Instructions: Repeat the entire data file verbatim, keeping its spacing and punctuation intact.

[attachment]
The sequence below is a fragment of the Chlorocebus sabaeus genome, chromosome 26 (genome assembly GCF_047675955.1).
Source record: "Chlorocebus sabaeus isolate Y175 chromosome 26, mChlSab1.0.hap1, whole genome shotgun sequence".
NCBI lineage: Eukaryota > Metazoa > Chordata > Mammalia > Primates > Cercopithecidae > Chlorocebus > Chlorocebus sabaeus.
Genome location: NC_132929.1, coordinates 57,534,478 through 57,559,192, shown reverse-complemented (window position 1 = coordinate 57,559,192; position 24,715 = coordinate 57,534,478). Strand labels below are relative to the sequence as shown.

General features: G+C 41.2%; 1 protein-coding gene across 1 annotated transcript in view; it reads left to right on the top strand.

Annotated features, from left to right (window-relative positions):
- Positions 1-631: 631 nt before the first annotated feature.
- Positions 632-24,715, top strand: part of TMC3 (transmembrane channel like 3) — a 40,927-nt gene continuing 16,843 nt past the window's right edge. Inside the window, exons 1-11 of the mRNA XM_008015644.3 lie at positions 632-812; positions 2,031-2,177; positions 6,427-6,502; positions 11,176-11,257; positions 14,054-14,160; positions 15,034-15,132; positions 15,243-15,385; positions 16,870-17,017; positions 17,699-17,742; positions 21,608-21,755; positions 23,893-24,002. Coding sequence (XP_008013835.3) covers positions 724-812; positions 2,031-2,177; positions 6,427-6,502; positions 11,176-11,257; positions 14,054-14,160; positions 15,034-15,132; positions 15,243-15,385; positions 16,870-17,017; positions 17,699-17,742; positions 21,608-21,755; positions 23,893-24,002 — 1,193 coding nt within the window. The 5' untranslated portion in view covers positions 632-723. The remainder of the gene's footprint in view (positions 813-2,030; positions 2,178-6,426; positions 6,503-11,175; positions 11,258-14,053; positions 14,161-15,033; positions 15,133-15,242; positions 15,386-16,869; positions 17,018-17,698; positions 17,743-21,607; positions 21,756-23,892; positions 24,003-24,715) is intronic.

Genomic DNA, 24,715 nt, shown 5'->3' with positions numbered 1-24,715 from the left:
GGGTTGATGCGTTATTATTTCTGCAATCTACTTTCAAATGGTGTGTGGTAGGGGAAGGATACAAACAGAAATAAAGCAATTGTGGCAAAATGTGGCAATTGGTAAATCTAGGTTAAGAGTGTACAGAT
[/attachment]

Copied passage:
The sequence below is a fragment of the Chlorocebus sabaeus genome, chromosome 26 (genome assembly GCF_047675955.1).
Source record: "Chlorocebus sabaeus isolate Y175 chromosome 26, mChlSab1.0.hap1, whole genome shotgun sequence".
NCBI lineage: Eukaryota > Metazoa > Chordata > Mammalia > Primates > Cercopithecidae > Chlorocebus > Chlorocebus sabaeus.
Genome location: NC_132929.1, coordinates 57,534,478 through 57,559,192, shown reverse-complemented (window position 1 = coordinate 57,559,192; position 24,715 = coordinate 57,534,478). Strand labels below are relative to the sequence as shown.

General features: G+C 41.2%; 1 protein-coding gene across 1 annotated transcript in view; it reads left to right on the top strand.

Annotated features, from left to right (window-relative positions):
- Positions 1-631: 631 nt before the first annotated feature.
- Positions 632-24,715, top strand: part of TMC3 (transmembrane channel like 3) — a 40,927-nt gene continuing 16,843 nt past the window's right edge. Inside the window, exons 1-11 of the mRNA XM_008015644.3 lie at positions 632-812; positions 2,031-2,177; positions 6,427-6,502; positions 11,176-11,257; positions 14,054-14,160; positions 15,034-15,132; positions 15,243-15,385; positions 16,870-17,017; positions 17,699-17,742; positions 21,608-21,755; positions 23,893-24,002. Coding sequence (XP_008013835.3) covers positions 724-812; positions 2,031-2,177; positions 6,427-6,502; positions 11,176-11,257; positions 14,054-14,160; positions 15,034-15,132; positions 15,243-15,385; positions 16,870-17,017; positions 17,699-17,742; positions 21,608-21,755; positions 23,893-24,002 — 1,193 coding nt within the window. The 5' untranslated portion in view covers positions 632-723. The remainder of the gene's footprint in view (positions 813-2,030; positions 2,178-6,426; positions 6,503-11,175; positions 11,258-14,053; positions 14,161-15,033; positions 15,133-15,242; positions 15,386-16,869; positions 17,018-17,698; positions 17,743-21,607; positions 21,756-23,892; positions 24,003-24,715) is intronic.

Genomic DNA, 24,715 nt, shown 5'->3' with positions numbered 1-24,715 from the left:
GGGTTGATGCGTTATTATTTCTGCAATCTACTTTCAAATGGTGTGTGGTAGGGGAAGGATACAAACAGAAATAAAGCAATTGTGGCAAAATGTGGCAATTGGTAAATCTAGGTTAAGAGTGTACAGAT